April 2011 04What is claimed to be a uniqueguide to the technical aspects ofmarine hull and machineryinsurance - a market handlingmany millions of dollars worth ofclaims each year - has beencompiled by marine consultancyand survey company, BMT Marine& Offshore Surveys, a member ofBMT Group.Indications have already emerged that thecompanys new Hull & Machinery Guide*will become a standard reference publication,in the light of the welcome it has receivedfrom leading figures in the Londonunderwriting market and beyond. Simon Stonehouse (Brit Insurance), one ofthe leading hull underwriters at Lloyds, said;This is an essential reference guide for themarine insurance industry and a mostwelcome initiative. It has been many yearssince something of this calibre has beenpublished and, as its available electronically,underwriters and claims teams can refer to itwhenever and wherever a great stepforward.The publication is seen by BMT as just apart of its professional interaction with shipoperators, hull insurers, P&I providers,brokers and other specialists. It is set to be ofvalue to experienced practitioners andnewcomers alike, and all in between.Marine survey reports frequently containengineering terminology which can beunfamiliar to the non-engineers in the widerspectrum of the shipping industry, said thelead author, Dinos Levantis.In an attempt to bridge this gap we haveproduced this guide, which covers some of thecommon terminology often encountered insurvey reports for ships, their engines andtheir operations, he explained.Piraeus-based Levantis is BMT businessdirector for the Mediterranean and EasternEurope region. He is a naval architect,surveyor and marine engineer, with substantialexperience in casualty investigations.Rather than seek to compile what would bean unwieldy dictionary of the entireterminology, Levantis and his colleagues inPiraeus and other BMT offices have produceda small, easy-to-use handbook with clearillustrations of ship components, which figureoften in insurance claims. The book is divided into three parts -general, hull, machinery. A blank page hasbeen left next to each easily understoodillustration for users to write additional notesand queries they may have which thecompanys technical staff can advise on.The team has drawn on material from 24authoritative sources to produce more than 70pages of diagrams and explanations of termsrelating to the key functions of ships including those such as rocker arm, pushrod,scavenger air inlet, sterntube aft bearing,crosshead bearings.Users of the guide will gain greater insightinto questions of propulsion, steering gear,engines, and boilers. The importance offactors such as ocean wave geometry isunderlined: In a seaway, the vessels structurewill be continuously subjected to deformationin all directions, said the guide.The generated stresses will alternate andthe material forming the structure willtherefore be subjected to fatigue. A well-designed structure having a well-conceivedgeometry and being of suitable material isexpected to withstand the fatigue stresses for asubstantial period of time, the guideexplained.This is the first version of the booklet andLevantis said that he would welcomesuggestions from users, which could enhancefuture editions. BMT Marine & Offshore Surveysincorporates the casualty expertise of TheSalvage Association and BMT Murray Fenton.The group handles all types of vessels up toVLCCs.For several years, the company has beenbuilding on its professional relationships withinsurance specialists through its shipyardfamiliarisation courses, what it terms itsassault courses, organised for small groupsof underwriters and brokers, and based aroundvisits to shipyards and other facilities inGreece and the UK.Managing director Nigel Clark said: Thehands-on familiarisation visits we havearranged so far have proved so successful andwell received that we are planning to runadditional courses this year and to extendthem to more of our overseas offices. As well as being an extremely informativedocument for everyday use, the new guidewill also be an excellent reference tool forthose attending the courses, he concluded. *The guide can be downloaded fromwww.bmtmarinerisk.com via the documentsand resources section.An insiders guide to ships hulls and machinery p2- 21: p2- 7. qxd 01/ 04/ 2011 14: 15 Page 4Kongsberg provides simulator solutions that maximise performance in a range of operations at sea. Our simulator solutions are based on unrivalled experience with real systems, to provide you with the highest degree of realism in use and appearance.You get the ability to train your students or crew to act with precision and certainty in difficult conditions. You can train on day-to-day challenges as well as emergency and critical operations, helping to increase knowledge, safety and efficiency at sea. With Kongsberg simulators you will benefit from best practice learnt by training on operations over and over again, until you get THE FULL PICTURE!www.km.kongsberg.comMARITIME & OFFSHORE SIMULATORSINCREASE EFFICIENCY & SAFETY AT SEA BENEFIT FROM BEST PRACTICE!THE FULL PICTURE Ships Bridge Simulators ECDIS, Radar and ARPA Simulators Offshore Vessel Simulators Anchor Handling Simulators Dynamic Positioning Simulators Engine Room Simulators Cargo & Ballast Handling Simulators Crane & Winch Simulators Communication (GMDSS) Simulators VTS SimulatorsINDUSTRY NEWS April 2011 TANKEROperator 05Wilhelmsen Technical Solutions(WTS) has received orders for fiveUnitor Ballast Water TreatmentSystems (Unitor BWTS) fromChinese yards, including two tobe installed on asphalt carriersbeing built at Nanjing East StartShipbuilding. The asphalt carriers building at Nanjing EastStart Shipbuilding are for the Singapore basedshipowner Stolt Bitumen Services, a newdivision of the Stolt Nielsen Group. Each system has a capacity of 200 cu m perhour and the vessels will be delivered in 4Q11and 1Q12.With an increasing number of type approvedballast water treatment systems in the market,the competition for securing new contracts istough. We have developed a system thatbenefits both the installers and operators,claimed Petter Traaholt, WTS president. A small footprint and flexible installationoptions are valued by the yards. Feedback fromowners suggest that treatment on ballastingonly, low power consumption and easyoperation are seen as key factors when selectinga ballast water treatment system, he continued.This is the first ballast water treatmentsystem we have ordered. With little serviceexperience with any system, we wanted tochoose a supplier that has excellent worldwidesupport and the backup of a large organisation,said a representative at Stolt Bitumen Services.Unitors BWTS is applicable to all vesseltypes and sizes. To date, WTS has won contractsto install the system on a range of vessel types,including the asphalt carriers and an LNGC. The technology is provided by the SouthAfrican company Resource Ballast Technology(RBT). However, the system is produced,marketed and sold globally by WTS. Meanwhile, sister company WilhelmsenShips Service (WSS) is preparing to move toPhase 2 of its recently launched Ships SparesLogistics (SSL) First Mile to Last Mile offer.This is a service which provides a singlepoint of contact for managing the delivery ofspare parts from manufacturer to vessel, withtotal visibility on data and associated prices. Vidar Hole, WSS business directormaritime logistics services said: Over 60customers and more than 200 vessels havenow started to use this offer. We are pleased tosee that the number of customers signing uphas increased significantly in the past months. The next phase will include upgrades in theSSL application to allow for increased efficienciesin quoting and invoicing processes, which willgive the customer quicker response times.SSL combines the establishment of a centralfreight forwarding centre with an onlineservice which provides its contract customerswith the ability to see the location and statusof their orders as well as offering a number ofreporting features. There is a growing market for thesemaritime related logistics services, said Hole.WSS has a great network of offices, localknowledge and capabilities. Until the launchof SSL, our logistics activities had been ratherfragmented geographically. Our key challenge is to connect ourinternational logistics capabilities and developcompetitive global offerings. This will requireresources, time and alignment on differentmanagement levels, but I am very confident thatwe will succeed in increasing our market sharein the segments we have selected, he said. Unitor ballast water treatment systems ordered in Chinap2- 21: p2- 7. qxd 01/ 04/ 2011 14: 15 Page 5TANKEROperator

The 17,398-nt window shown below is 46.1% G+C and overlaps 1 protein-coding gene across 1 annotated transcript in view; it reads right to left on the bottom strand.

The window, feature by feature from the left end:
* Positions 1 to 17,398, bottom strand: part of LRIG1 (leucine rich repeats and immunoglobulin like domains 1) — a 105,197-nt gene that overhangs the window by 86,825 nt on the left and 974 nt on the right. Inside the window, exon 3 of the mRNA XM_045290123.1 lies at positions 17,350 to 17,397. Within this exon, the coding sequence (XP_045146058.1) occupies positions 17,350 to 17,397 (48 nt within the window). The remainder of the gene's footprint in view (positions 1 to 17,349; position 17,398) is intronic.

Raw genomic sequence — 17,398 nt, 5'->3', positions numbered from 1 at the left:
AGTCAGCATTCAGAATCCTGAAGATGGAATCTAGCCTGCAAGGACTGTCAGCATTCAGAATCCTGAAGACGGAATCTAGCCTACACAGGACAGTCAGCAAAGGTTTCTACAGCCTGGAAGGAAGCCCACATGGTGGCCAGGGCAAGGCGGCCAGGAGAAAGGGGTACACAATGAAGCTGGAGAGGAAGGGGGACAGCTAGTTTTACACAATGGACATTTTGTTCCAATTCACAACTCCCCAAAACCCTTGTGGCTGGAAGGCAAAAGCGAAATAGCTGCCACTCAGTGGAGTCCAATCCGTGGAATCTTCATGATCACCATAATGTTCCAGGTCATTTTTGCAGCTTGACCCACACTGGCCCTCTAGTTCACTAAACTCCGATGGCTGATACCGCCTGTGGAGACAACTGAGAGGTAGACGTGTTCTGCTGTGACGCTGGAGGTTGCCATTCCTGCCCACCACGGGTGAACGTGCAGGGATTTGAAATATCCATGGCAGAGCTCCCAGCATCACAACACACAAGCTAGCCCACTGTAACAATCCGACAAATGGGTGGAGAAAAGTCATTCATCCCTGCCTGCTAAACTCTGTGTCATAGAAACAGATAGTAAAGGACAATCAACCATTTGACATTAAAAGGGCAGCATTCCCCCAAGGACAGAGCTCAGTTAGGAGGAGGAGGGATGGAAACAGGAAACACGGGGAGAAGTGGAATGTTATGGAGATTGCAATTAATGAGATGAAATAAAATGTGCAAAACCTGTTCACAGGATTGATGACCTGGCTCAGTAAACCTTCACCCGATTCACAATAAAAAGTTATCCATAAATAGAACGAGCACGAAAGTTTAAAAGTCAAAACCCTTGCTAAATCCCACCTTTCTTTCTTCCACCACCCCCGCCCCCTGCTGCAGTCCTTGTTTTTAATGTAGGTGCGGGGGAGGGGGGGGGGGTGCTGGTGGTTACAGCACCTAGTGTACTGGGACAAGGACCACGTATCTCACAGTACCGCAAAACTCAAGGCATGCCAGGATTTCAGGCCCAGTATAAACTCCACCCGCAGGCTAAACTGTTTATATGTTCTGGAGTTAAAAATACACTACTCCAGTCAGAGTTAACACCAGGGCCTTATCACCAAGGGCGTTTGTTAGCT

April 2011 06INDUSTRY NEWSMaran Tankers opts for Eniram Finnish software house Eniramhas installed its DynamicTrimming Assistant (DTA)software on board Maran TankersVLCC Maran Canopus. Enirams DTA provides the bridge with a visualdisplay of the optimum trim of the vessel,which is calculated in real-time taking intoaccount a large number of affecting variables. As the affecting factors change - for example,weather, sea state, draft, speed and bunkerlevels - so does the vessels optimum trim.Using this dynamic optimum trim, the bridgeteam can make adjustments to the vessel inorder to stay within the optimum trim.The benefits of staying in the optimum trim arereduced bunker consumption for a given speed. Maran Canopus currently operates on aworldwide spot basis; long voyage legs typicallyinvolve loading in the Persian Gulf, dischargingin the Gulf of Mexico, ballasting to West Africaand then loading for discharge in India followedby ballasting back to the Persian Gulf. Philip Padfield, Eniram CEO, said: We aredelighted to be working with such a majorplayer in the world tanker market. We haveachieved very encouraging results in theVLCC sector on vessels with similar voyageand operational characteristics as the MaranCanopus and her sisterships. We are particularly excited to help MaranTankers actualise bunker savings and a reductionin their carbon emissions, as part of theirongoing energy efficiency initiatives, he said. Miltiades Sfantsikopoulos, superintendentengineer at Maran Tankers, said: With theinstallation of DTA on board Maran Canopuswe hope to achieve a fuel saving of between2% and 4%. This could translate into $200,000-$400,000 savings in fuel per calendar year, aswell as significant reduction in air emissions. Maran Tankers has a strong history as anearly adopter of energy efficiency initiativesand allocates significant resources in thecontinual improvement of the environmentalperformance of vessel operations. In-house company programmes comprisevessel performance monitoring, training ofseafarers and office personnel on bestoperational, environmental and energymanagement practices, employment of noveltechnologies and solutions on the new vesselsfor improvement of energy efficiency andreduction of environmental impact. Sfantsikopoulos added: We hope that theEniram system will prove to be a useful toolfor further voyage performance optimisation. From the positive results already seen fromthe VLCC sector, Eniram said that it wasconfident that Maran Tankers would makesubstantial fuel savings and contribute towardsits ongoing vessel optimisation programmethrough the use of the DTA. Enirams core business is providing themaritime industry with decision supportsystems to reduce fuel consumption andemissions, as well as supporting the decisionmaking process with information analytics. The companys solutions range from single onboard applications to comprehensive fleetanalysis. Eniram claimed that it had accumulatedextensive knowledge from the shipbuildingindustry, seafarers and software specialists. Based on Enirams vessel managementplatform, the company offers solutions in theareas of performance improvement,environmental savings and informationintelligence. p2- 21: p2- 7. qxd 01/ 04/ 2011 14: 15 Page 6INDUSTRY MARKETSApril 2011 TANKEROperator 07Since the beginning of the year, worldwide bunker prices have risen22% in step with increasing crude prices. Is slow steaming the answer?The higher bunker prices continueto eat up an ever larger portion ofthe voyage revenues, reportsMcQuilling Services in itsweekly report.In the backdrop of lower freight rates andhigh bunker prices, the industry is revisitingthe topic of slow steaming to reduce bunkercosts and consumption. At the current market rates (Mid-March),fuel costs make up over 55% of the freightrevenue for a VLCC operating on thebenchmark MEG Gulf/Japan TD3 route.The practice of slow steaming worked verywell for the container industry which suffereddramatic operating losses during 2009. Linercompanies were able to reduce speed, increasethe number of vessels on a particular traderoute and maintain their weekly sailingschedules while reducing costs and returningto profitability quickly.Shipowners who participate in both thetanker and container markets are nowapplying similar tactics to their tanker fleets.The speed at which the tanker fleet operatesdepends on a number of factors in the marketincluding: bunker costs, freight rates, andemployment opportunities, McQuilling said. The optimum speed curve implies thatvessels should operate at different speedsdepending on market conditions.It is reported that some shipowners areultra-slow steaming. This practice effectivelyreduces tonnage supply by making vessels lessfrequently available to meet cargo liftingrequirements. Further reports indicate that owners may beexecuting hot layups when the lack of suitableemployment justifies this practice. In a hotlayup, a vessel will steam then shut down fora few days mid-voyage then continue sailing.This reduces bunker consumption.Charterers are reluctant to slow down theirvoyages on the laden leg. Doing so wouldrequire more vessels to deliver the sameamount of barrels per day to their requirements.Freight costs for an additional slowsteaming voyage would be higher than asingle voyage operated at 14.5 knots. Only theshipowners have the incentive to operate asslowly as possible, McQuilling said.Engine problemsOn ballast voyages ultra-slow steaming canbe as low as 8-9 knots. At this speed, anormal diesel engine would experiencetechnical problems, such as sludge buildupand failure. To counteract this, someshipowners are making engine modificationsto allow for ultra-slow steaming withoutcausing engine damages.McQuilling estimated that a VLCC on aladen voyage at 14.5 knots consumes about100 tonnes of bunker fuel per day. The ballastconsumption is lower at 80 tonnes per daywhile operating at the same speed.Table 1 shows the effect of a uniform speedreduction across vessel sectors. A change ofjust 1 knot has a marked effect on total fleetsupply. This effect is most pronounced in theVLCC sector where a decline in speed of 1knot would reduce the supply of vessels by 3%.The long term market effect of a concertedindustry slowdown is an interesting dichotomyfor vessel supply. A fleet slowdown wouldeventually result in freight rates going up, asthe supply of tonnage becomes moreconstrained. Higher rates will encourage owners toresume higher speeds to maximise theirrevenue potential.A voyage completed in a fewer number ofdays would increase the TCE earnings.US$/Day VLCC SUEZ AFRA PAA MRumber of vessels 11-24 6-13 8-18 2-5 7-13 Fleet size change 3% 2% 2% 1% 1% Table 1 Effective number of vessels added/deleted from supply for each 1 knot of speedchange.GL - Your compeIiIive edge More miIes Ihrough e!!icienI ship managemenI */6KLS0DQDJHUMore miIes beIveen repairs Ihrough 3-D huII modeIIing */+XOO0DQDJHUMore miIes per !ueI-Ionne Ihrough opIimised Irim (&2$VVLVWDQWvvv.gI-group.comlmore-miIesDeIivering more miIes !or your !IeeISource: McQuilling Services. p2- 21: p2- 7. qxd 01/ 04/ 2011 14: 15 Page 7TANKEROperator